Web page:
April 25, 2013
Imagine half a million Earths packed into a sphere 20 kilometres in diameter, spinning faster than an industrial kitchen blender. These extreme conditions, almost unimaginable by human standards, are met in a neutron star – a type of stellar remnant formed in the aftermath of a supernova explosion. Neutron stars often catch the attention of astronomers because they offer the opportunity to test physics under unique conditions. They were first discovered almost half a century ago as pulsars which emit radio pulses like a lighthouse. Pulsar research has been honoured with two Nobel prizes, one for their discovery (1974) and one for the first indirect detection of gravitational waves (1993) – a consequence of Einstein’s theory of General Relativity.
PSR J0348+0432 is a pulsar in orbit with a white-dwarf, recently discovered using the Green-Bank radio telescope in an ongoing global effort to find more of these exciting pulsars. With a separation of just 830,000 km, the pulsar and the white dwarf in this system are close enough to emit a significant amount of gravitational waves. This should make the orbital size and period shrink, as predicted by General Relativity. To verify this prediction, one needs to know both the mass of the pulsar and its companion.
“I was observing the system with ESO’s Very Large Telescope in Chile, trying to detect changes in the light emitted from the white dwarf caused by its two million km/h motion around the pulsar.” says John Antoniadis, IMPRS student at the Max Planck Institute for Radio Astronomy (MPIfR) in Bonn and leading author of the paper. “This allows us to weigh both, the white dwarf and the pulsar. After a quick on-the-spot analysis I realized that the pulsar was quite a heavyweight: a mass twice that of the Sun, making it the most massive neutron star we know of.”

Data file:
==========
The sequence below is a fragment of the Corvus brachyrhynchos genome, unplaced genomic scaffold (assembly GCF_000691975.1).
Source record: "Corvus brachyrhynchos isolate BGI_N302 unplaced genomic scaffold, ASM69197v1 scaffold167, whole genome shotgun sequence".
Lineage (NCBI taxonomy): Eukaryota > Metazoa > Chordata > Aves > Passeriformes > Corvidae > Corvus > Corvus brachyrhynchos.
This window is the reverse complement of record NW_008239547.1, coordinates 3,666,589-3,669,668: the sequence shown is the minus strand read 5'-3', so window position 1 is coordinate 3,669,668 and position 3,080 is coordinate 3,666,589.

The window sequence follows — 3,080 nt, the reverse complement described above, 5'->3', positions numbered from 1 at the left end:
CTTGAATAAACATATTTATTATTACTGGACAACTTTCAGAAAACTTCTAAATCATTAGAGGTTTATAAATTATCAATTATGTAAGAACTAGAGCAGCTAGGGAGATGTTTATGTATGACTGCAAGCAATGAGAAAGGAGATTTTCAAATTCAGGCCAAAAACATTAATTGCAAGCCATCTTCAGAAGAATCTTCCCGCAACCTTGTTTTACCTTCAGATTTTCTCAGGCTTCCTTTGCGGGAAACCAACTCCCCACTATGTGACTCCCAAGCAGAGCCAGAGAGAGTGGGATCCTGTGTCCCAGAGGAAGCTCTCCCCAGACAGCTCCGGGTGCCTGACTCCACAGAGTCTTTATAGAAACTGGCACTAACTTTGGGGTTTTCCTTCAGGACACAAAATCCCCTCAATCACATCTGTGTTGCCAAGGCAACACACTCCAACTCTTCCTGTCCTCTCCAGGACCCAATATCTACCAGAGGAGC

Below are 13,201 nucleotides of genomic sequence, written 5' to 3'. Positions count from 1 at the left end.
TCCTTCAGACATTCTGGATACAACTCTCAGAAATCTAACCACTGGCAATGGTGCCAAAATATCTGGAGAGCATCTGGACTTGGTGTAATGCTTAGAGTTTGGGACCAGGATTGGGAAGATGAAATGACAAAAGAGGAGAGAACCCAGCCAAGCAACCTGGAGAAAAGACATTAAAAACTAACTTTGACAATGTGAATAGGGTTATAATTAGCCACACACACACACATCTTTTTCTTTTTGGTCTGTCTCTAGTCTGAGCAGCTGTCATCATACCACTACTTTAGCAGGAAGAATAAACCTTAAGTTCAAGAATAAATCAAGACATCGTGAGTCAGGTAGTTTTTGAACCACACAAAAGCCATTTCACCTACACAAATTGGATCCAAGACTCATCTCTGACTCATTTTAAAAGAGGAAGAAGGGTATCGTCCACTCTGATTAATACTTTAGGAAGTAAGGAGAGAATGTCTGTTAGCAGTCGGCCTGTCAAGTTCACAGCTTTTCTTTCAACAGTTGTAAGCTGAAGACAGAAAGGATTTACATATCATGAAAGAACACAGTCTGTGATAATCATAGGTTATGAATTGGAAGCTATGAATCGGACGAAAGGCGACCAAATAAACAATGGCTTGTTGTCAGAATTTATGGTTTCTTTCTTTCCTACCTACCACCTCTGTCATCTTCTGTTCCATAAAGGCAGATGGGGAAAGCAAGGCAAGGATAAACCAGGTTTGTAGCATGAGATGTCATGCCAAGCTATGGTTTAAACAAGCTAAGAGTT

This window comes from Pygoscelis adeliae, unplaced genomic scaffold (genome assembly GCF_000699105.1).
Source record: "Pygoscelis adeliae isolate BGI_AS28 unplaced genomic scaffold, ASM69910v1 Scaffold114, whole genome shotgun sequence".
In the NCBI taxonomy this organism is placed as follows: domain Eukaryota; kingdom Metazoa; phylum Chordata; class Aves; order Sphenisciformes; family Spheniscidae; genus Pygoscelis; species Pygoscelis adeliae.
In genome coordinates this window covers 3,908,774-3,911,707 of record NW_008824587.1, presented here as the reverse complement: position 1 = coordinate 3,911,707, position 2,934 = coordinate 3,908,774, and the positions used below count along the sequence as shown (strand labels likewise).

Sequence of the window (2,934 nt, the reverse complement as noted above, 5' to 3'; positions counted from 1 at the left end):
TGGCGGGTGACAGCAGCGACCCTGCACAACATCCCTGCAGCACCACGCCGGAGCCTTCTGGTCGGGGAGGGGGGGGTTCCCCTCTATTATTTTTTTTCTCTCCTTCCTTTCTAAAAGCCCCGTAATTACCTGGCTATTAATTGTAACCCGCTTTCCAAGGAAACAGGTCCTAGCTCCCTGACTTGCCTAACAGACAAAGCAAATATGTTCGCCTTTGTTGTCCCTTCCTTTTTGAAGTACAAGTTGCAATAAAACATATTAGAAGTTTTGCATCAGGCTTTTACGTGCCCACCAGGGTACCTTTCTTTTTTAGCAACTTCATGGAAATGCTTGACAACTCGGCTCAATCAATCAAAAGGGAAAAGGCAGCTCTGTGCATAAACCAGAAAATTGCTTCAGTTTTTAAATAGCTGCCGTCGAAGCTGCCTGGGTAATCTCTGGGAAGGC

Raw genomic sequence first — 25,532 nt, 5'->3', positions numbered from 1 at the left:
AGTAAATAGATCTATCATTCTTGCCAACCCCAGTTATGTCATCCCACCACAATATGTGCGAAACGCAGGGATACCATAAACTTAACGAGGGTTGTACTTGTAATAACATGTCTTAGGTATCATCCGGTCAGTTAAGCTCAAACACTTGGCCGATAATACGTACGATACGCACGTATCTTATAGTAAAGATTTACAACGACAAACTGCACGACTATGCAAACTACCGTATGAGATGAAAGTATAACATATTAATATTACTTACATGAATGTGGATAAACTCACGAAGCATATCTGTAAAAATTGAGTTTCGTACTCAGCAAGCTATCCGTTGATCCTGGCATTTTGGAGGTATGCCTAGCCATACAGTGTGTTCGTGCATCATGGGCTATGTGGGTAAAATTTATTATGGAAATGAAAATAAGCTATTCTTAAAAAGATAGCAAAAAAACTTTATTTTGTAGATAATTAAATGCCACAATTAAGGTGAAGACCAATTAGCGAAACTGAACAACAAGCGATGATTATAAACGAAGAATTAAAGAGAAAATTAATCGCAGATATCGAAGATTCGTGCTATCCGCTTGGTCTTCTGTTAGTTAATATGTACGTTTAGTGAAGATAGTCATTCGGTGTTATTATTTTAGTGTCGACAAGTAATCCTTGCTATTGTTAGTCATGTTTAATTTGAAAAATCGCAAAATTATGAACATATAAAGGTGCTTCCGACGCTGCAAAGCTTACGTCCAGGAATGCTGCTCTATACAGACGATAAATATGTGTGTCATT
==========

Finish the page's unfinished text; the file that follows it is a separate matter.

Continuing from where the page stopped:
With these masses at hand, one can calculate the amount of energy taken away from the system by gravitational waves, causing the orbital period to shrink. The team immediately realized that this change in the orbital period should be visible in the radio signals of the pulsar and turned its full attention to PSR J0348+0432, using the three largest single-dish radio telescopes on Earth. “Our radio observations with the Effelsberg and Arecibo telescopes were so precise that by the end of 2012 we could already measure a change in the orbital period of 8 microseconds per year, exactly what Einstein’s theory predicts”, states Paulo Freire, scientist at MPIfR. “Such measurements are so important that the European Research Council has recently funded BEACON, a new state-of-the-art system for the Effelsberg radio telescope.”